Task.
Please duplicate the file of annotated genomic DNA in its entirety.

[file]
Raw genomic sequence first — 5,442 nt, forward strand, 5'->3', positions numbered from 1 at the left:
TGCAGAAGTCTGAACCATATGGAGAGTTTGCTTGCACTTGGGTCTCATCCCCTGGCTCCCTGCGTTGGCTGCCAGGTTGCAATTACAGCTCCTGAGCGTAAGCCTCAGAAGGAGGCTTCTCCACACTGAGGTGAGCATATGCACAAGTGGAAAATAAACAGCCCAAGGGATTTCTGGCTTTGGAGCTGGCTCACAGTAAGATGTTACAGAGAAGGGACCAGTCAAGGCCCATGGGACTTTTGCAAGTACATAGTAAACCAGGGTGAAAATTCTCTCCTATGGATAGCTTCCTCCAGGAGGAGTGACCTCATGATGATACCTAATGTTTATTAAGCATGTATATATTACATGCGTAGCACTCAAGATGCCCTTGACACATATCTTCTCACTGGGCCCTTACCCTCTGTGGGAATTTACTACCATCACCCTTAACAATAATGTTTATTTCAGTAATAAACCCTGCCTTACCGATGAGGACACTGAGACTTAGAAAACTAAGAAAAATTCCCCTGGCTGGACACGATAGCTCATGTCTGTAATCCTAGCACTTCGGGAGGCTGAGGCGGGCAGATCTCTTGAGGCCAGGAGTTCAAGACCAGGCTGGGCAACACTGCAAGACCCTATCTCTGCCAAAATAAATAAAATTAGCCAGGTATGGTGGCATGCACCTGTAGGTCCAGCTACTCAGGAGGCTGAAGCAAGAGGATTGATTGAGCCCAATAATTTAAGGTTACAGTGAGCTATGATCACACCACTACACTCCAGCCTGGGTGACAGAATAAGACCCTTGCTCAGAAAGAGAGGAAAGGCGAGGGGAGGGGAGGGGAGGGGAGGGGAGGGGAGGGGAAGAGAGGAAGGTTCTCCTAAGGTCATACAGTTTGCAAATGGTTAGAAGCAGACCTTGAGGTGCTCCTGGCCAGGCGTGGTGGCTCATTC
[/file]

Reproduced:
Raw genomic sequence first — 5,442 nt, forward strand, 5'->3', positions numbered from 1 at the left:
TGCAGAAGTCTGAACCATATGGAGAGTTTGCTTGCACTTGGGTCTCATCCCCTGGCTCCCTGCGTTGGCTGCCAGGTTGCAATTACAGCTCCTGAGCGTAAGCCTCAGAAGGAGGCTTCTCCACACTGAGGTGAGCATATGCACAAGTGGAAAATAAACAGCCCAAGGGATTTCTGGCTTTGGAGCTGGCTCACAGTAAGATGTTACAGAGAAGGGACCAGTCAAGGCCCATGGGACTTTTGCAAGTACATAGTAAACCAGGGTGAAAATTCTCTCCTATGGATAGCTTCCTCCAGGAGGAGTGACCTCATGATGATACCTAATGTTTATTAAGCATGTATATATTACATGCGTAGCACTCAAGATGCCCTTGACACATATCTTCTCACTGGGCCCTTACCCTCTGTGGGAATTTACTACCATCACCCTTAACAATAATGTTTATTTCAGTAATAAACCCTGCCTTACCGATGAGGACACTGAGACTTAGAAAACTAAGAAAAATTCCCCTGGCTGGACACGATAGCTCATGTCTGTAATCCTAGCACTTCGGGAGGCTGAGGCGGGCAGATCTCTTGAGGCCAGGAGTTCAAGACCAGGCTGGGCAACACTGCAAGACCCTATCTCTGCCAAAATAAATAAAATTAGCCAGGTATGGTGGCATGCACCTGTAGGTCCAGCTACTCAGGAGGCTGAAGCAAGAGGATTGATTGAGCCCAATAATTTAAGGTTACAGTGAGCTATGATCACACCACTACACTCCAGCCTGGGTGACAGAATAAGACCCTTGCTCAGAAAGAGAGGAAAGGCGAGGGGAGGGGAGGGGAGGGGAGGGGAGGGGAGGGGAAGAGAGGAAGGTTCTCCTAAGGTCATACAGTTTGCAAATGGTTAGAAGCAGACCTTGAGGTGCTCCTGGCCAGGCGTGGTGGCTCATTC